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Freeze ends as almost 50% councils plan maximum tax hikes

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Almost half of councils are set to raise council tax by the maximum amount allowed without triggering a referendum, according to the latest findings from LGC’s Council Tax Tracker.


Freeze ends as almost 50% councils plan maximum tax hikes

LGC’s Council Tax Tracker finds 73% of eligible authorities plan to use precept

In a clear signal that the big council tax freeze is thawing, our current data shows just one in 10 councils are planning to maintain bills for residents at the same level in 2016-17.

According to Department for Communities & Local Government figures, 57% of councils opted to freeze council tax in 2015-16.

Out of the 89 council tax proposals obtained by LGC so far, 42 councils (or 47%) are planning to raise council tax bills by the maximum amount they can.

Ten out of the 19 districts for which LGC has obtained details are minded to raise it by at least 2%, including five which are planning to make use of the new power for districts with low council tax levels to impose increases above 2% (see box).

The largest of these increases is being proposed by Hinckley and Bosworth BC.

In addition 32 of the 70 councils with social care responsibilities which have revealed their proposals plan to make the maximum rise of 3.99%, comprising the 2% social care precept and a 2% regular council tax increase. A further 12 are planning to make increases just below the maximum ranging from 3.9% to 3.98%.

Without the social care precept or the new freedom for districts, proposals to increase council tax above 2% would require a referendum.

Big figures

Freeze ends as almost 50% councils plan maximum tax hikes

LGC’s Council Tax Tracker finds 73% of eligible authorities plan to use precept

Of the upper tier authorities eligible to apply the precept, 51 (or 73%) plan to make use of it even if some have yet to decide whether to make a council tax increase. A further 16 councils which have published plans for the main element of council tax have yet to outline their position on the precept.

The findings suggest uptake of the social care precept is likely to be widespread. However, three upper tier authorities are set to ignore it. They are Labour-run Hammersmith & Fulham LBC, Cambridgeshire CC and Stoke-on-Trent City Council which are both under no overall control.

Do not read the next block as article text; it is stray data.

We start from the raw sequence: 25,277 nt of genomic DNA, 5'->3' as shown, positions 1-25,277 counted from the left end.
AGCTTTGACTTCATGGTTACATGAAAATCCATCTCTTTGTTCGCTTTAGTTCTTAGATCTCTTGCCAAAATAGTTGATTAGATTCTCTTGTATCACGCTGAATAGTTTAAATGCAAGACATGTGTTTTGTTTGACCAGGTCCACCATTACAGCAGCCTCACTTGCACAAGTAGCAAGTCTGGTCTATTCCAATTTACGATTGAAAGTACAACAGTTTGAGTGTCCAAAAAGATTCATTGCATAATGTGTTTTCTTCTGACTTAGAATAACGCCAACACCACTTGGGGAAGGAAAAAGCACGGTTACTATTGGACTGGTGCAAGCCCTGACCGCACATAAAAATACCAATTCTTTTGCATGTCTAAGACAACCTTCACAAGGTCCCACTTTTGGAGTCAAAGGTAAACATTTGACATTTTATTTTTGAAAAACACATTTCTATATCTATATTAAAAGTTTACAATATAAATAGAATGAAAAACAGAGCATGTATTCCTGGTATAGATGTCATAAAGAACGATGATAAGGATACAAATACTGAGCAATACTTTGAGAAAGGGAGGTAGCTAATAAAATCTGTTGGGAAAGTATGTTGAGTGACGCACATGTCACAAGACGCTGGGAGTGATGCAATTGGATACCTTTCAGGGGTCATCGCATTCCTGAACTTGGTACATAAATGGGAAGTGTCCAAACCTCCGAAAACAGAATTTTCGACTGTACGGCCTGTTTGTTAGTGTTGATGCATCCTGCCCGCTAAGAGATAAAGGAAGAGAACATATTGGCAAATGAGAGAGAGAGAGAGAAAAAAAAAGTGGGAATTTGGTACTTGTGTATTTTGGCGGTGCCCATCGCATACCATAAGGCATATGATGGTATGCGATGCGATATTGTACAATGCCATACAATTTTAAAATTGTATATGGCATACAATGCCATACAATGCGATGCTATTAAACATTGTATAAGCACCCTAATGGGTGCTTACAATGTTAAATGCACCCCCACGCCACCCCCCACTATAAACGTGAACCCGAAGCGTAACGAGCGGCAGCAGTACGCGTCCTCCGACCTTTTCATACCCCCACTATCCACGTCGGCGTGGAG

Meanwhile, just nine out of the 89 proposals made public so far included plans to freeze council tax. They are Hampshire and Suffolk CCs (both Con), Northampton (Con) and Redcar & Cleaveland (Lab) BCs, East Cambridgeshire and Wyre Forest DCs, and St Albans City & DC (all Con), along with Hammersmith & Fulham and Stoke-on-Trent.

After five years of freeze grants, the communities secretary Greg Clark decided to scrap the offer in the latest finance settlement and said he would “assume” local authorities would increase council tax “in line with inflation rather than the referendum threshold of 2%” every year over the parliament.

Additional reporting by Ben Hatton

 View the LGC Council Tax Tracker data on a map 

Districts make use of new freedoms

Five district councils – all Conservative – are planning to take advantage of new council tax freedoms to increase bills by more than the 2% referendum limit next year.

The provisional local government finance settlement handed districts the freedom to increase council tax by whichever is the greatest of £5 or 2% on a band D property.

Hinckley and Bosworth BC is proposing a 4.5% hike, the highest percentage increase in council tax so far proposed for 2016-17, according to the Council Tax Tracker data.

East Lindsey DC is planning a 4.06% rise, equivalent to £4.95 on a Band D property while Stratford-on-Avon plans a 3.9% hike.

South Kesteven DC, also in Lincolnshire, plans to increase council tax by £5, equivalent to a 3.58% rise, as does Fareham BC in Hampshire where it is equivalent to 3.57%.

There are 51 district councils where a 2% increase would be less than £5. Of the six of these for which LGC has obtained information only East Cambridgeshire DC is not planning to make use of the facility, proposing instead to freeze council tax.

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